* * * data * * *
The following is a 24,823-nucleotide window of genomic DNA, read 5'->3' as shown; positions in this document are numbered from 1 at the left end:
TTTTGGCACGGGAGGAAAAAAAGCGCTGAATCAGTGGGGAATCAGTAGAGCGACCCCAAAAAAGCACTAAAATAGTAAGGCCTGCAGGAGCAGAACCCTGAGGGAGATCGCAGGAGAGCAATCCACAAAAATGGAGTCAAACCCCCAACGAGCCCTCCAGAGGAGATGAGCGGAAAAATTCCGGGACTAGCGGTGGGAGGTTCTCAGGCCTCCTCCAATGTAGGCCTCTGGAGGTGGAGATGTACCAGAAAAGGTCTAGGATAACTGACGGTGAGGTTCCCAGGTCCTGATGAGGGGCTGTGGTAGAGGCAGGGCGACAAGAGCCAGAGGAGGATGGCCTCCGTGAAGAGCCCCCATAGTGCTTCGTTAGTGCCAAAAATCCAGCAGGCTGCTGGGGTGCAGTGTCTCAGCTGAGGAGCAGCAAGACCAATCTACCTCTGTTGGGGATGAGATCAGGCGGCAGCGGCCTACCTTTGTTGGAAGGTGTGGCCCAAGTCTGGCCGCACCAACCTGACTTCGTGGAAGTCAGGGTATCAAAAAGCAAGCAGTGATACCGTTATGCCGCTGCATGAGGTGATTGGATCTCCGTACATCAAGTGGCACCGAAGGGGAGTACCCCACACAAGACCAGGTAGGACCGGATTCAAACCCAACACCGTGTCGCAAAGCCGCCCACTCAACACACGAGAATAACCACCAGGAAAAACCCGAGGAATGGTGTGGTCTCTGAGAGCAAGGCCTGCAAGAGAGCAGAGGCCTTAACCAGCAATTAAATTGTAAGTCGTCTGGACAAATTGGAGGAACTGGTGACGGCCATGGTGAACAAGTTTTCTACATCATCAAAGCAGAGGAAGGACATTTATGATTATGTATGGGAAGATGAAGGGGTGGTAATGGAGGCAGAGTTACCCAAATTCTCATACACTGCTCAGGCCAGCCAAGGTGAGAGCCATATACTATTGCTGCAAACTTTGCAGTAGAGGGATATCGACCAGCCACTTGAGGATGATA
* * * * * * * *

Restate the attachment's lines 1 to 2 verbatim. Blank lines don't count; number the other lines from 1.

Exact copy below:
The following is a 24,823-nucleotide window of genomic DNA, read 5'->3' as shown; positions in this document are numbered from 1 at the left end:
TTTTGGCACGGGAGGAAAAAAAGCGCTGAATCAGTGGGGAATCAGTAGAGCGACCCCAAAAAAGCACTAAAATAGTAAGGCCTGCAGGAGCAGAACCCTGAGGGAGATCGCAGGAGAGCAATCCACAAAAATGGAGTCAAACCCCCAACGAGCCCTCCAGAGGAGATGAGCGGAAAAATTCCGGGACTAGCGGTGGGAGGTTCTCAGGCCTCCTCCAATGTAGGCCTCTGGAGGTGGAGATGTACCAGAAAAGGTCTAGGATAACTGACGGTGAGGTTCCCAGGTCCTGATGAGGGGCTGTGGTAGAGGCAGGGCGACAAGAGCCAGAGGAGGATGGCCTCCGTGAAGAGCCCCCATAGTGCTTCGTTAGTGCCAAAAATCCAGCAGGCTGCTGGGGTGCAGTGTCTCAGCTGAGGAGCAGCAAGACCAATCTACCTCTGTTGGGGATGAGATCAGGCGGCAGCGGCCTACCTTTGTTGGAAGGTGTGGCCCAAGTCTGGCCGCACCAACCTGACTTCGTGGAAGTCAGGGTATCAAAAAGCAAGCAGTGATACCGTTATGCCGCTGCATGAGGTGATTGGATCTCCGTACATCAAGTGGCACCGAAGGGGAGTACCCCACACAAGACCAGGTAGGACCGGATTCAAACCCAACACCGTGTCGCAAAGCCGCCCACTCAACACACGAGAATAACCACCAGGAAAAACCCGAGGAATGGTGTGGTCTCTGAGAGCAAGGCCTGCAAGAGAGCAGAGGCCTTAACCAGCAATTAAATTGTAAGTCGTCTGGACAAATTGGAGGAACTGGTGACGGCCATGGTGAACAAGTTTTCTACATCATCAAAGCAGAGGAAGGACATTTATGATTATGTATGGGAAGATGAAGGGGTGGTAATGGAGGCAGAGTTACCCAAATTCTCATACACTGCTCAGGCCAGCCAAGGTGAGAGCCATATACTATTGCTGCAAACTTTGCAGTAGAGGGATATCGACCAGCCACTTGAGGATGATA